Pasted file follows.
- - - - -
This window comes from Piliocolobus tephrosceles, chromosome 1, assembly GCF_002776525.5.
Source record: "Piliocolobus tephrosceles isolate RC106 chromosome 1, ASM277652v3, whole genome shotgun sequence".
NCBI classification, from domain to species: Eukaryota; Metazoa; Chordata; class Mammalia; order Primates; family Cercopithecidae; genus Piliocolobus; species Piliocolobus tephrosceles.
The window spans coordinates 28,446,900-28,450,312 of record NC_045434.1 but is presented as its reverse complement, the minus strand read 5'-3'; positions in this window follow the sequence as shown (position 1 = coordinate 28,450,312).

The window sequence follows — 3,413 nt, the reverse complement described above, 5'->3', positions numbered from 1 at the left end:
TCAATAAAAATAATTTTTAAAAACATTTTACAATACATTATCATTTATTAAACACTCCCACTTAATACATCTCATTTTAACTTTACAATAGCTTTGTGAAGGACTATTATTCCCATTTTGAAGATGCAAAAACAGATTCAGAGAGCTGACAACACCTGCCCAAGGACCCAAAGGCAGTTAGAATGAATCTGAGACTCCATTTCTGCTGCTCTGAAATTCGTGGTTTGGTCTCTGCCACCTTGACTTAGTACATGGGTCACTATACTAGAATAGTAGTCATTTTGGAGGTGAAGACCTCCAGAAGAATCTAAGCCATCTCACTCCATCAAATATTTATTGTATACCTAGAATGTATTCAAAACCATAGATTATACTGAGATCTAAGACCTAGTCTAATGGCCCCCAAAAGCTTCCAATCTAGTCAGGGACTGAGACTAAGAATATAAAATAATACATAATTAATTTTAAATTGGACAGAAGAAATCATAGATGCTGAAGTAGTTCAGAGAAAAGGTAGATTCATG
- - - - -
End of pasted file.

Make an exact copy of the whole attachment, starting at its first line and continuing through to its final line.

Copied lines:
This window comes from Piliocolobus tephrosceles, chromosome 1, assembly GCF_002776525.5.
Source record: "Piliocolobus tephrosceles isolate RC106 chromosome 1, ASM277652v3, whole genome shotgun sequence".
NCBI classification, from domain to species: Eukaryota; Metazoa; Chordata; class Mammalia; order Primates; family Cercopithecidae; genus Piliocolobus; species Piliocolobus tephrosceles.
The window spans coordinates 28,446,900-28,450,312 of record NC_045434.1 but is presented as its reverse complement, the minus strand read 5'-3'; positions in this window follow the sequence as shown (position 1 = coordinate 28,450,312).

The window sequence follows — 3,413 nt, the reverse complement described above, 5'->3', positions numbered from 1 at the left end:
TCAATAAAAATAATTTTTAAAAACATTTTACAATACATTATCATTTATTAAACACTCCCACTTAATACATCTCATTTTAACTTTACAATAGCTTTGTGAAGGACTATTATTCCCATTTTGAAGATGCAAAAACAGATTCAGAGAGCTGACAACACCTGCCCAAGGACCCAAAGGCAGTTAGAATGAATCTGAGACTCCATTTCTGCTGCTCTGAAATTCGTGGTTTGGTCTCTGCCACCTTGACTTAGTACATGGGTCACTATACTAGAATAGTAGTCATTTTGGAGGTGAAGACCTCCAGAAGAATCTAAGCCATCTCACTCCATCAAATATTTATTGTATACCTAGAATGTATTCAAAACCATAGATTATACTGAGATCTAAGACCTAGTCTAATGGCCCCCAAAAGCTTCCAATCTAGTCAGGGACTGAGACTAAGAATATAAAATAATACATAATTAATTTTAAATTGGACAGAAGAAATCATAGATGCTGAAGTAGTTCAGAGAAAAGGTAGATTCATG